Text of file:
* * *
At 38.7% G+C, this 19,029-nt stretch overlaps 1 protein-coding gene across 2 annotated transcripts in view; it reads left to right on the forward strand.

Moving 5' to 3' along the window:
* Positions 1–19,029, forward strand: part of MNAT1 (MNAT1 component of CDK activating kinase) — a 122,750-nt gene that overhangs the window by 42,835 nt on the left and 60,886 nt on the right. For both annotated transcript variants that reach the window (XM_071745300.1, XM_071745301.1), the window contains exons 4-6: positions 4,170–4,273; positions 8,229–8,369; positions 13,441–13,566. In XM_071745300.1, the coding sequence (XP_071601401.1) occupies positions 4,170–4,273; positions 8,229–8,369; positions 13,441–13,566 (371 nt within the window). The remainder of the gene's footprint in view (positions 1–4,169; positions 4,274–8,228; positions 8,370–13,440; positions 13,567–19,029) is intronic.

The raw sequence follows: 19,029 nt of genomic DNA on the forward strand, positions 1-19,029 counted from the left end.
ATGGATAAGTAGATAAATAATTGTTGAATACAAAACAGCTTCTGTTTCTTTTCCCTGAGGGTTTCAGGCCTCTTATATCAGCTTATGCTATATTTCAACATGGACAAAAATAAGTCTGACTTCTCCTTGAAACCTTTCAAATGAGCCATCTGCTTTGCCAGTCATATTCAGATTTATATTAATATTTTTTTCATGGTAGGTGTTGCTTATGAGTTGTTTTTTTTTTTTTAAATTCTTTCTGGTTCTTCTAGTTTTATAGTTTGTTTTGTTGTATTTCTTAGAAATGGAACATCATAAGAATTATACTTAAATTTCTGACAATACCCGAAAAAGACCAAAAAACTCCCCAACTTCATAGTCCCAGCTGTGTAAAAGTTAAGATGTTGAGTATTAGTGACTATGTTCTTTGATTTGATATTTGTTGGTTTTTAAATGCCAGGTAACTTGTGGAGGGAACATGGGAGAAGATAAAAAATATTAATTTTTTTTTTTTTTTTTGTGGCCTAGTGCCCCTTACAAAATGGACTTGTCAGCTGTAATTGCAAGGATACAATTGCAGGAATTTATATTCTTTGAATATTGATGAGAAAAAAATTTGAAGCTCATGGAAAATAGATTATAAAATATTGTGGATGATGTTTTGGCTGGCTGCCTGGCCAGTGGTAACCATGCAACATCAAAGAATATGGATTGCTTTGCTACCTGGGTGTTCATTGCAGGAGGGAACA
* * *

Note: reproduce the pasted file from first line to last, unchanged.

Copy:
At 38.7% G+C, this 19,029-nt stretch overlaps 1 protein-coding gene across 2 annotated transcripts in view; it reads left to right on the forward strand.

Moving 5' to 3' along the window:
* Positions 1–19,029, forward strand: part of MNAT1 (MNAT1 component of CDK activating kinase) — a 122,750-nt gene that overhangs the window by 42,835 nt on the left and 60,886 nt on the right. For both annotated transcript variants that reach the window (XM_071745300.1, XM_071745301.1), the window contains exons 4-6: positions 4,170–4,273; positions 8,229–8,369; positions 13,441–13,566. In XM_071745300.1, the coding sequence (XP_071601401.1) occupies positions 4,170–4,273; positions 8,229–8,369; positions 13,441–13,566 (371 nt within the window). The remainder of the gene's footprint in view (positions 1–4,169; positions 4,274–8,228; positions 8,370–13,440; positions 13,567–19,029) is intronic.

The raw sequence follows: 19,029 nt of genomic DNA on the forward strand, positions 1-19,029 counted from the left end.
ATGGATAAGTAGATAAATAATTGTTGAATACAAAACAGCTTCTGTTTCTTTTCCCTGAGGGTTTCAGGCCTCTTATATCAGCTTATGCTATATTTCAACATGGACAAAAATAAGTCTGACTTCTCCTTGAAACCTTTCAAATGAGCCATCTGCTTTGCCAGTCATATTCAGATTTATATTAATATTTTTTTCATGGTAGGTGTTGCTTATGAGTTGTTTTTTTTTTTTTAAATTCTTTCTGGTTCTTCTAGTTTTATAGTTTGTTTTGTTGTATTTCTTAGAAATGGAACATCATAAGAATTATACTTAAATTTCTGACAATACCCGAAAAAGACCAAAAAACTCCCCAACTTCATAGTCCCAGCTGTGTAAAAGTTAAGATGTTGAGTATTAGTGACTATGTTCTTTGATTTGATATTTGTTGGTTTTTAAATGCCAGGTAACTTGTGGAGGGAACATGGGAGAAGATAAAAAATATTAATTTTTTTTTTTTTTTTTGTGGCCTAGTGCCCCTTACAAAATGGACTTGTCAGCTGTAATTGCAAGGATACAATTGCAGGAATTTATATTCTTTGAATATTGATGAGAAAAAAATTTGAAGCTCATGGAAAATAGATTATAAAATATTGTGGATGATGTTTTGGCTGGCTGCCTGGCCAGTGGTAACCATGCAACATCAAAGAATATGGATTGCTTTGCTACCTGGGTGTTCATTGCAGGAGGGAACA